Rothweiler discusses Ward 6 vote count
More than a month after the April 2 election, the two candidates who each lost their races by three votes in Belleville and Fairview Heights city council races have conceded defeat and will no longer seek to challenge the results.
Andy Gaa in Belleville and Roger Lowry in Fairview Heights both had requested a recount in one precinct in their wards. After those recounts were held in St. Clair County Clerk’s Tom Holbrook’s office this week, Gaa and Lowry decided they did not see any evidence that would prompt them to file a lawsuit over the election results
Chris Rothweiler, with 313 votes, defeated Gaa, who had 310 votes and was the incumbent Ward 6 alderman in Belleville.
In Fairview Heights, Anthony LeFlore had 161 votes and Lowry, who was the incumbent Ward 2 alderman, had 158 votes.
Both Rothweiler and LeFlore were sworn into office this week.
Belleville election results
Gaa initially had a seven-vote lead in the race on April 2 but Rothweiler took over the lead after mail-in ballots that arrived at the clerk’s office after April 2 were counted on April 16.
Gaa conceded Thursday after a recount was conducted in Belleville Precinct 35 on Wednesday. Rothweiler had 157 votes in this precinct and Gaa had 153.
Gaa noted that most of the Ward 6 mail-in ballots received either before Election Day or after Election Day did not have postmarks.
However, state law allows mail-in ballots to be counted even if they don’t have postmarks.
Laura Kaemmerer of the county clerk’s office said the U.S. Postal Service has been notified about the large ballot envelopes that often don’t have postmarks.
Gaa, who was appointed to the City Council in 2017, was appointed to the city’s Zoning Board of Appeals on Monday.
“I still plan on being active in the community and helping out Belleville as much as I can,” Gaa said.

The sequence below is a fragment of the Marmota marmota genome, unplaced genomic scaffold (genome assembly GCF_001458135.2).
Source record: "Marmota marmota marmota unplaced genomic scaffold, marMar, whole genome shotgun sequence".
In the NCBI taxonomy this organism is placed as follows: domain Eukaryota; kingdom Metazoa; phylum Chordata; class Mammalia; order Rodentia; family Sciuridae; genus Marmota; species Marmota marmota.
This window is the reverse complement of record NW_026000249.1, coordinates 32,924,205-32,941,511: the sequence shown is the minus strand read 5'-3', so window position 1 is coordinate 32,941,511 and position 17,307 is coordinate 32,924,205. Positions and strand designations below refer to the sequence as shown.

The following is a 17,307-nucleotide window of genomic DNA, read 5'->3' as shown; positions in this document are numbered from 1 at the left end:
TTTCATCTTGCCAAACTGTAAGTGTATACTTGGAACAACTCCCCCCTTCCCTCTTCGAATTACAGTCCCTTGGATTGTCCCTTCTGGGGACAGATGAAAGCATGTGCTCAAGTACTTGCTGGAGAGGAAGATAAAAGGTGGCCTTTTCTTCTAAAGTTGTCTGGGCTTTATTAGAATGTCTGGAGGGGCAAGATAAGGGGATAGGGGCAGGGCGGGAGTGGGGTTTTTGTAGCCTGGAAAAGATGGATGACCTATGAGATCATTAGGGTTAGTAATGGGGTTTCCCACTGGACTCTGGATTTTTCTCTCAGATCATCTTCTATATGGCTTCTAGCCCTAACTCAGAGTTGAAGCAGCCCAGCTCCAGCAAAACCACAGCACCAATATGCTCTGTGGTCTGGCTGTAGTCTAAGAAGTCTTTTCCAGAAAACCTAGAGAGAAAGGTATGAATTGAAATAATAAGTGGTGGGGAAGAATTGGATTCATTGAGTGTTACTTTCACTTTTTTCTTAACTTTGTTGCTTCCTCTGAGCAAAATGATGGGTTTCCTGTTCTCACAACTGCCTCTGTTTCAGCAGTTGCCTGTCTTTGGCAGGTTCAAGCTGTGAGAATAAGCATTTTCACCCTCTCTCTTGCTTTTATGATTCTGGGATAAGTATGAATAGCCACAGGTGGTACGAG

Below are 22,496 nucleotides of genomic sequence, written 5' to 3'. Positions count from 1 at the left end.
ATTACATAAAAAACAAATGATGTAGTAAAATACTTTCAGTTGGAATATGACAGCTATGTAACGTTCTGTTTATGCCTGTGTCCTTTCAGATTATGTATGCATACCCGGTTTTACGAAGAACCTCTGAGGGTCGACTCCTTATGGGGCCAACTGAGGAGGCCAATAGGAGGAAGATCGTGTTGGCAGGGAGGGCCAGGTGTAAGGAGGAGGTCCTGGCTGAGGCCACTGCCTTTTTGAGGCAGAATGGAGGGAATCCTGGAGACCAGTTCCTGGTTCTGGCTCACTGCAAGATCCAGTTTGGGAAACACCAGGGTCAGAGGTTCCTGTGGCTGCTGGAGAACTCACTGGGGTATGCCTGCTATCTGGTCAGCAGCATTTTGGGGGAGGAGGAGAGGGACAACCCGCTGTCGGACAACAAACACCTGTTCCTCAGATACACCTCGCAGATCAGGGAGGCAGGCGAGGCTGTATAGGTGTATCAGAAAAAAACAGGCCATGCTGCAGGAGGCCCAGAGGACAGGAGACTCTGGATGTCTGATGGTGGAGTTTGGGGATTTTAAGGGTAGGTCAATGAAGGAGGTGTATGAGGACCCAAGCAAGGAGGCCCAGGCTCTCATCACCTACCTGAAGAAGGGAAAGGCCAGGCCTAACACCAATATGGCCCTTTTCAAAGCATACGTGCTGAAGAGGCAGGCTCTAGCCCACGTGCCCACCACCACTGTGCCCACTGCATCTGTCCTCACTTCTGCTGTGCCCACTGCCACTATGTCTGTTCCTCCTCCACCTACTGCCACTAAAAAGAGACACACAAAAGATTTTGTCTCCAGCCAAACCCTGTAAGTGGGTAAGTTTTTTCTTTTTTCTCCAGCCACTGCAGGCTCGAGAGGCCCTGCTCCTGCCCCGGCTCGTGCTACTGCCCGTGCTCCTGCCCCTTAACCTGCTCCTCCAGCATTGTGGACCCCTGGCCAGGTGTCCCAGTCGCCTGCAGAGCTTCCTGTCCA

Rothweiler and Gaa both attended the recount of results in Belleville Precinct 35.
“I didn’t see anything that changes the outcome of the election,” Rothweiler said. “All the applications, ballots and mail-in votes were carefully reviewed.”
“It was a close, hard-fought race,” said Rothweiler, who noted he encouraged residents to mail in their ballots if they were not able to vote on Election Day or cast a ballot in the early voting process.
“This just show how important voting is,” he said. “And there were seven ballots that had no choice for alderman and that those seven ballots could have made the difference one way or another and it just shows how important it is that people vote for all offices.”
In the Ward 6 race, Gaa was supported by Mayor Mark Eckert while Rothweiler was supported by St. Clair County Board Chairman Mark Kern.
Eckert has said he did not know why Kern would support Rothweiler, whose campaign fliers criticized Gaa and Eckert.
Kern has not responded to four requests from the BND to explain why he and his family donated $15,600 to the political action committee that backed Rothweiler. It was Kern who appointed Eckert as mayor in 2004. At that time, Kern had just won the County Board position and Eckert was an alderman.
Fairview Heights recount
Lowry was represented by Belleville attorney Brian Flynn during the Fairview Heights Ward 2 recount of Caseyville Precinct 15 on Tuesday.
After consulting with Lowry, Flynn said they decided to drop any plans to challenge the results.
LeFlore, who attended the recount on Tuesday, called the process “lengthy” but accepted that Lowry had the legal right to ask for the recount.
LeFlore said he wants to be “a voice for Ward 2, working for the people, keeping the citizens aware of crime in the area, implementing programs for the youth and the elderly.
“Anything I can do to move the city as a whole body forward, I’ll be on board with that as well.”